67 WALL STREET, New York - November 13, 2012 - The Wall Street Transcript has just published its Industrial Equipment, Aerospace and Defense Report offering a timely review of the sector to serious investors and industry executives. This special feature contains expert industry commentary through in-depth interviews with public company CEOs, Equity Analysts and Money Managers. The full issue is available by calling (212) 952-7433 or via The Wall Street Transcript Online.
Topics covered: Commercial Aviation and Energy Expenditures - Industrial Restructuring - Emerging Markets Penetration - Heightened M&A Activity - Future Growth and Market Share Gains - Increased Commercial Aircraft Production Rate - Defense Budget Uncertainty - Growth Opportunities in Data Security -
Companies include: Boeing Co. (BA), Precision Castparts Corp. (PCP), Rockwell Collins Inc. (COL), TransDigm Group Incorporated (TDG), Triumph Group Inc. (TGI), Spirit AeroSystems Holdings In (SPR), Hexcel Corp. (HXL), Esterline Technologies Corp. (ESL), LMI Aerospace Inc. (LMIA), Curtiss-Wright Corp. (CW), Lockheed Martin Corporation (LMT), Northrop Grumman Corporation (NOC), Raytheon Co. (RTN), General Dynamics Corp. (GD), BE Aerospace Inc. (BEAV) and many others.
In the following excerpt from the Industrial Equipment, Aerospace and Defense Report, an expert analyst from Wedbush Securities discusses the outlook for the sector for investors:
TWST: Please give us a quick idea of what you are covering in this space. It's a rather large and disjointed area.
Mr. Herbert: I tend to focus on companies with more commercial aerospace exposure, but most of the companies that I cover do have defense and business jet and broader exposure. A few of the companies I cover include Boeing (BA), Precision Castparts (PCP), Rockwell Collins (COL), TransDigm (TDG), Triumph Group (TGI), Spirit AeroSystems (SPR), Hexcel (HXL), Esterline (ESL), LMIA (LMIA), Curtiss-Wright (CW) and a few others.
TWST: So it's kind of a broad spectrum then.
Mr. Herbert: Exactly.
TWST: Please start from the top down. We keep hearing about the upcoming sequestration and the effects it's going to have. What does this mean if it happens in January as it's scheduled?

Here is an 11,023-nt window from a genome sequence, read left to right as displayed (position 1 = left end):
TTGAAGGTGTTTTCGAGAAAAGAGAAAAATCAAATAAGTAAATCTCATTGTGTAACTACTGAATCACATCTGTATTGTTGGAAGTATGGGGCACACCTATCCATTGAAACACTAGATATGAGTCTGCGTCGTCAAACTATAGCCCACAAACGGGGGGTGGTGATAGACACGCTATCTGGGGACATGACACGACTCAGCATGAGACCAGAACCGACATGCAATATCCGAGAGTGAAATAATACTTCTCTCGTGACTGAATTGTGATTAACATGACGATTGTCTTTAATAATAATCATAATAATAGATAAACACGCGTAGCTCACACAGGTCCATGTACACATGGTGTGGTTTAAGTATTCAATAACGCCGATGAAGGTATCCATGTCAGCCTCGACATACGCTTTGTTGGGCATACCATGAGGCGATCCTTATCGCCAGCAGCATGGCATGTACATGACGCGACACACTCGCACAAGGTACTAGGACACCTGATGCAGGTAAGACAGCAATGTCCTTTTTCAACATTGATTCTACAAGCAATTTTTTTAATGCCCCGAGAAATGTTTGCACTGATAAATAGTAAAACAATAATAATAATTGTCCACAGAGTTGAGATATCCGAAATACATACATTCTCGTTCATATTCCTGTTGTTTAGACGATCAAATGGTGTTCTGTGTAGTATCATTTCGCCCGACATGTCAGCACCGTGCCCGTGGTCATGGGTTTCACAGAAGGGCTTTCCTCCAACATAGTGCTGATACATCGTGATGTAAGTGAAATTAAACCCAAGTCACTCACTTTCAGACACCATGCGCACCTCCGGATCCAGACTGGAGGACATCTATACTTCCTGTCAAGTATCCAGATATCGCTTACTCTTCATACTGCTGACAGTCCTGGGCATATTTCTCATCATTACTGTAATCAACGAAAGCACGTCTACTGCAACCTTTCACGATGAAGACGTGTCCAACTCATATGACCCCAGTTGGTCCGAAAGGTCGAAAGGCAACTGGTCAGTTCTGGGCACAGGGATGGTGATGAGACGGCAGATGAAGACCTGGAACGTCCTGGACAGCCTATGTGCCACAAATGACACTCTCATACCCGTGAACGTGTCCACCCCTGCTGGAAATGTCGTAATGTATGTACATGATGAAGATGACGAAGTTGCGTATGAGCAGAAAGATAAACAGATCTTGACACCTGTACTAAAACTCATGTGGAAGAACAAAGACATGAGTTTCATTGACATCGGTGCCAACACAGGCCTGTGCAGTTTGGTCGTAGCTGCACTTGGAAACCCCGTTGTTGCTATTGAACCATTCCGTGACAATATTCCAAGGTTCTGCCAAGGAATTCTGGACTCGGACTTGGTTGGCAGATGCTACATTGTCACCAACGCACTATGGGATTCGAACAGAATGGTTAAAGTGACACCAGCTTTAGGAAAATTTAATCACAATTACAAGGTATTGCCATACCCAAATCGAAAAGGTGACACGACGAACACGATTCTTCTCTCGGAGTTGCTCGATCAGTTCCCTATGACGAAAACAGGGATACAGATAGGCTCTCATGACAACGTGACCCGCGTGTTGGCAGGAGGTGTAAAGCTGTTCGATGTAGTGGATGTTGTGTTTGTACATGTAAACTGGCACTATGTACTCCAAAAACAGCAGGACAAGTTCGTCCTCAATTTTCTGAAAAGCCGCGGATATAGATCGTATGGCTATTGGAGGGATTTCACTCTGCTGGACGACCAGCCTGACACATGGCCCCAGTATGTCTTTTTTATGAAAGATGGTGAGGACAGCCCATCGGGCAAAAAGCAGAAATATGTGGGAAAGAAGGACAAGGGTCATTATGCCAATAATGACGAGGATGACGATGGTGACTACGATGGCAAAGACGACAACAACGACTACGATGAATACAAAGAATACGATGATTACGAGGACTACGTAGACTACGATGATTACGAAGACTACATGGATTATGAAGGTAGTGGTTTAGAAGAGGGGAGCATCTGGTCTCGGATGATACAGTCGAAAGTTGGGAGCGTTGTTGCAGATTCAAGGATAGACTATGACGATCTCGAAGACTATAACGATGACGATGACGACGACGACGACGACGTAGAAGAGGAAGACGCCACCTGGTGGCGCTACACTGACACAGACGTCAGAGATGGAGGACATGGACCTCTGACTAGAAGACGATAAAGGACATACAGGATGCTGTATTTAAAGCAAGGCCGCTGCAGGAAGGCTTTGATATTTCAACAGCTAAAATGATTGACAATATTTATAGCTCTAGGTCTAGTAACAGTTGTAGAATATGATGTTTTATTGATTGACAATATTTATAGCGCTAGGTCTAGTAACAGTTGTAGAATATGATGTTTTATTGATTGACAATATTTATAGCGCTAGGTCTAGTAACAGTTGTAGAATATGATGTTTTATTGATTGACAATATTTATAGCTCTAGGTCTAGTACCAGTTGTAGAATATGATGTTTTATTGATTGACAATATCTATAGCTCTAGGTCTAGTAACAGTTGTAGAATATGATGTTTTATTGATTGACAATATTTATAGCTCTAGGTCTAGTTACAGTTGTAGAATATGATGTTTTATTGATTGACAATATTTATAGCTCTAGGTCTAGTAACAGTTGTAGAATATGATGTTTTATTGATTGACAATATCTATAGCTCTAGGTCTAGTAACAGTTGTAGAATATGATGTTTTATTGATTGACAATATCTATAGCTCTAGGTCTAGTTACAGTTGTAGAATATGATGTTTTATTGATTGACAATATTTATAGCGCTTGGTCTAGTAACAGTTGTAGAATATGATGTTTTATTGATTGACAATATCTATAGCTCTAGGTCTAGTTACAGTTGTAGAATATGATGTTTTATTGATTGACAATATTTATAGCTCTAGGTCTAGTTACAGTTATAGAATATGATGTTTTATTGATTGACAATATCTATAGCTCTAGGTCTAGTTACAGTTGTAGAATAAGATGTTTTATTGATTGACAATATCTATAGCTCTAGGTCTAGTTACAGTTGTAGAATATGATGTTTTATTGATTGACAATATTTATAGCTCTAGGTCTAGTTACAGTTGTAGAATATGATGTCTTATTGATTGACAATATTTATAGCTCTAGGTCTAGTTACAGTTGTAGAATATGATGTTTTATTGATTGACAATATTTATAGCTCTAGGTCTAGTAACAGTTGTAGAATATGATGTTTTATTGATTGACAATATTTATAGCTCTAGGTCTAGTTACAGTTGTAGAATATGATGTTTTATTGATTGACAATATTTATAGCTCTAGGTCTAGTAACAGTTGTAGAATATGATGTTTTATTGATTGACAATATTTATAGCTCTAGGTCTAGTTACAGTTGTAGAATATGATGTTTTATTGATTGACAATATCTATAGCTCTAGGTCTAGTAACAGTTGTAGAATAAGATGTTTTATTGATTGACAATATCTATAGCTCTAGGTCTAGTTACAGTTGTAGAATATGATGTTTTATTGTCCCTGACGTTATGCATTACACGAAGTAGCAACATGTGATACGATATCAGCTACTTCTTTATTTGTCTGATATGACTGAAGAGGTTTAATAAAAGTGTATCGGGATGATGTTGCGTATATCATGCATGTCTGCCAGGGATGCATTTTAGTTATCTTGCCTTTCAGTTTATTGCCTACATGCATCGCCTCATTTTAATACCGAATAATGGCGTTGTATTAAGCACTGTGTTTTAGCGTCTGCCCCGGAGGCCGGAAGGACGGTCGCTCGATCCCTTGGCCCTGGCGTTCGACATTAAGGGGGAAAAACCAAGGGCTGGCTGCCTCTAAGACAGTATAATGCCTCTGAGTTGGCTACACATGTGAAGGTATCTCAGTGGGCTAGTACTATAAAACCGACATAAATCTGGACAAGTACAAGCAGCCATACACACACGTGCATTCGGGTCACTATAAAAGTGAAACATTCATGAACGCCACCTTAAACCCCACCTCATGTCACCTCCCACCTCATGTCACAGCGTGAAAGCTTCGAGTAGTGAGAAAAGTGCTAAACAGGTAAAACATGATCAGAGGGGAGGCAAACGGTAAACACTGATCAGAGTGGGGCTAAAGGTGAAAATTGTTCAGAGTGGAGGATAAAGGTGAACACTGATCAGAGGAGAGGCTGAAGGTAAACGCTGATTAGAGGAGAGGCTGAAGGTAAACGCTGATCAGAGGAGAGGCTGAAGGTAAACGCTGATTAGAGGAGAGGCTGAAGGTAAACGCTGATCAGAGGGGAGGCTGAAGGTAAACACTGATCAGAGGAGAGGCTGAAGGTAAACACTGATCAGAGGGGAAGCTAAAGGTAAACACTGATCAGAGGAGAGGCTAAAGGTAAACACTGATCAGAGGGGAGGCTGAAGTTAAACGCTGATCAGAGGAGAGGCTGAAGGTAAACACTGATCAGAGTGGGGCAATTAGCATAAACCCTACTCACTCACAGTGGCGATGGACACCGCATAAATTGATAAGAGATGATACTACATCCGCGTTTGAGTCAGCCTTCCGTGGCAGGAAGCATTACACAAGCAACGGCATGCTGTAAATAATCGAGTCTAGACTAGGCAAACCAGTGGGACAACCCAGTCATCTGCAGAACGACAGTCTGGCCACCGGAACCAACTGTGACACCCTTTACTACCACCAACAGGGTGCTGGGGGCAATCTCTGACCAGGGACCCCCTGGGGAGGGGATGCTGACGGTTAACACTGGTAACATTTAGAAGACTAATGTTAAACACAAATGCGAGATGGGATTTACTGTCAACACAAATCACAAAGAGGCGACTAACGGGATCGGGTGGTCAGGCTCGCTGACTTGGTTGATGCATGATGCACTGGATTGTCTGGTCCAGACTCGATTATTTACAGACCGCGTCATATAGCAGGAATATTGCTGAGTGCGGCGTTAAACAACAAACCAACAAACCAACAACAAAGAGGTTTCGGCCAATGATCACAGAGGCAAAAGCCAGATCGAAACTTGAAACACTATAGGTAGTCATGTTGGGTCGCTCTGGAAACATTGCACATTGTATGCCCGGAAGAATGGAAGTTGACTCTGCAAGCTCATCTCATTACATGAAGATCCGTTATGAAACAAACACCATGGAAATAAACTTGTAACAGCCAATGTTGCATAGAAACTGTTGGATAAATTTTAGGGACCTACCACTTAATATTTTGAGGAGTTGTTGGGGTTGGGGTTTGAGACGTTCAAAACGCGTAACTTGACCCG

Mr. Herbert: That means a fairly significant impact. I think a lot of companies would generally agree that they are looking at probably a 5% to 10% reduction relative to current expectations for their military business, if you do. In fact, have a situation where sequestration takes place. So certainly it would be a near-term as well as a long-term impact.
Keep in mind, however, we are operating under a six-month continuing resolution now, which is limiting spending options. More importantly, however, the risk of sequestration has taken on a larger impact due to complete uncertainty that it has injected into the markets and investors' outlooks.
TWST: In general, what are the companies focusing on?
Mr. Herbert: I would say the companies are focused in a few areas. First, sequestration is currently the law of the land, so companies are working to ensure investors that they are planning accordingly. Having said this, I would argue that companies are limited in what they can plan for due to the uncertainty as to exactly how it would be implemented.
Moreover, it must be mentioned that even the Department of Defense, DoD, has been vague in their guidance on how companies and markets should be thinking about the risk of sequestration, partly operating under the assumption that it would be such a negative scenario, there is no way that it could actually happen.
For more of this interview and many others visit the Wall Street Transcript - a unique service for investors and industry researchers - providing fresh commentary and insight through verbatim interviews with CEOs, portfolio managers and research analysts. This special issue is available by calling (212) 952-7433 or via The Wall Street Transcript Online.
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